Activist in Hiding Denies Claims

The Cambodian land activist says he did not push villagers to establish a self-governing zone.
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Military police round up residents of Broma village, May 16, 2012.
Military police round up residents of Broma village, May 16, 2012.

Updated at 10:35 a.m. EST on 2012-08-21

A Cambodian activist sought by authorities for allegedly masterminding a plot by villagers to secede from Cambodia claims he is innocent and only acted on behalf of residents to save their land from encroachment by a foreign concession company.

Bun Ratha denied government claims that he had led villagers from Kratie province’s Chhlong district in a clash with armed military personnel in May as part of an effort to establish a self-governing zone.

Speaking from an undisclosed location, the land activist said he was “framed” by the government and that he had only acted as a representative of the Broma villagers in Kompong Damrey commune who had rejected demands to vacate their farmland for several months.

“This is only Hun Sen’s excuse to blame me,” he said, referring to Cambodia’s prime minister, who had condemned the dispute in a nationally-televised speech two weeks ago.

“What I did was to demand land for the villagers.”

Cambodian authorities have said that the government owns the land in Broma village, but activists contend that it had already been awarded as a concession to Russian firm Casotim, which plans to set up a rubber plantation.

Activists say the villagers have been farming the land for years.

In May, the land row sparked a clash as a large number of military personnel carrying guns tried to disperse more than 1,000 families, leaving 15-year-old Heng Chentha dead after she was struck by a bullet authorities say ricocheted after it was fired as a warning shot. Some of the villagers were armed with axes and crossbows.

Bun Ratha and fellow activists fled the scene.

The land activist said that he had defended the Broma villagers in their actions against Casotim, but rejected suggestions that he had organized a movement for the more than 1,000 families whose land was allegedly targeted by the Russian firm.

He noted that authorities arrested him in April after demonstrating villagers destroyed some of Casotim’s property, but that he had later been released from the provincial prison after the protesters blocked off a national highway.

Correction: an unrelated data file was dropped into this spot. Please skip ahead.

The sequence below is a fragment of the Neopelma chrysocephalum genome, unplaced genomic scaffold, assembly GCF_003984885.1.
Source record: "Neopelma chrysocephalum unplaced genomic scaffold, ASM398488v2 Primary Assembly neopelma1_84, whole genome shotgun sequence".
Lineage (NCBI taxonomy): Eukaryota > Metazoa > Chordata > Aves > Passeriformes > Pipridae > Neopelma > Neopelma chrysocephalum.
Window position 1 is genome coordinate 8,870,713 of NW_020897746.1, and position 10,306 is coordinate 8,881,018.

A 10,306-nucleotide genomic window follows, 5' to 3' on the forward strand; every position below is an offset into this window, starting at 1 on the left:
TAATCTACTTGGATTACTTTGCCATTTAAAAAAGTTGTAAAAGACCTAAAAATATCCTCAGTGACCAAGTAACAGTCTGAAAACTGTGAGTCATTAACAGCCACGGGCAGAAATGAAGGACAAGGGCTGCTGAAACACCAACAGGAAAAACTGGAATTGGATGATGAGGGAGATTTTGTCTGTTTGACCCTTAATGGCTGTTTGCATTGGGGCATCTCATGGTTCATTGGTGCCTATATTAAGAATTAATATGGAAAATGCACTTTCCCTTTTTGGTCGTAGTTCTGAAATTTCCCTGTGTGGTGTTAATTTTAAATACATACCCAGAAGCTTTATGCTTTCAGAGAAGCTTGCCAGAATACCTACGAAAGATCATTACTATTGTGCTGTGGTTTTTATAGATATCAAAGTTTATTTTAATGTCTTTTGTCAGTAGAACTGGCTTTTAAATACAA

“If I was a mastermind in establishing the self-governing zone, they would not have released me [in April],” he said.

Residents of Broma village hold homemade weapons in an undated photo. Credit: RFA
Residents of Broma village hold homemade weapons in an undated photo. Credit: RFA RFA

Acted alone

Bun Ratha also dismissed government claims that he had received assistance from Cambodian Human Rights and Development Association (ADHOC) activist Chan Soveth or Association of Democrats leader Mam Sonando, both of whom have faced judicial action for their roles in the land dispute.

“I never used any help from associations when I held meetings with the villagers,” he said, adding that he had done so of his own free will.

He said that the villagers had only connected with the Association of Democrats when he asked the group to provide food and other assistance for those affected by forced evictions at the site.

Bun Ratha challenged the government to search documents from the two groups, which he said would prove that he is not a member of either organization.

Last week, a municipal court in Phnom Penh summoned Chan Soveth to answer charges that he illegally aided Bun Ratha in Broma village in violation of Article 544 of the Penal Code. If convicted, he faces one to three years imprisonment and a fine of U.S. $500 to U.S. $1,500.

Mam Sonando was recently arrested and accused of sparking the land revolt and the ensuing clashes in Broma village. He faces 30 years imprisonment if convicted on all charges.

According to Cambodia’s Ministry of the Interior, the Broma villagers are a “group of anarchists” who Bun Ratha “forced” into creating an autonomous “squatter zone.”

A consortium of more than 20 Cambodian human rights groups condemned the Cambodian judicial system for pursuing “politically-motivated” charges against the activists involved in the land dispute, referring to the decision as the “decade’s most serious threat to human rights work in Cambodia.”

Reported by Sum Sok Ry for RFA’s Khmer service. Translated by Samean Yun. Written in English by Joshua Lipes.

CORRECTION: An earlier version of the story stated that Bun Ratha was director of the Democrat Association. Bun Ratha is not a member of the association or the Association of Democrats as the group is officially called.





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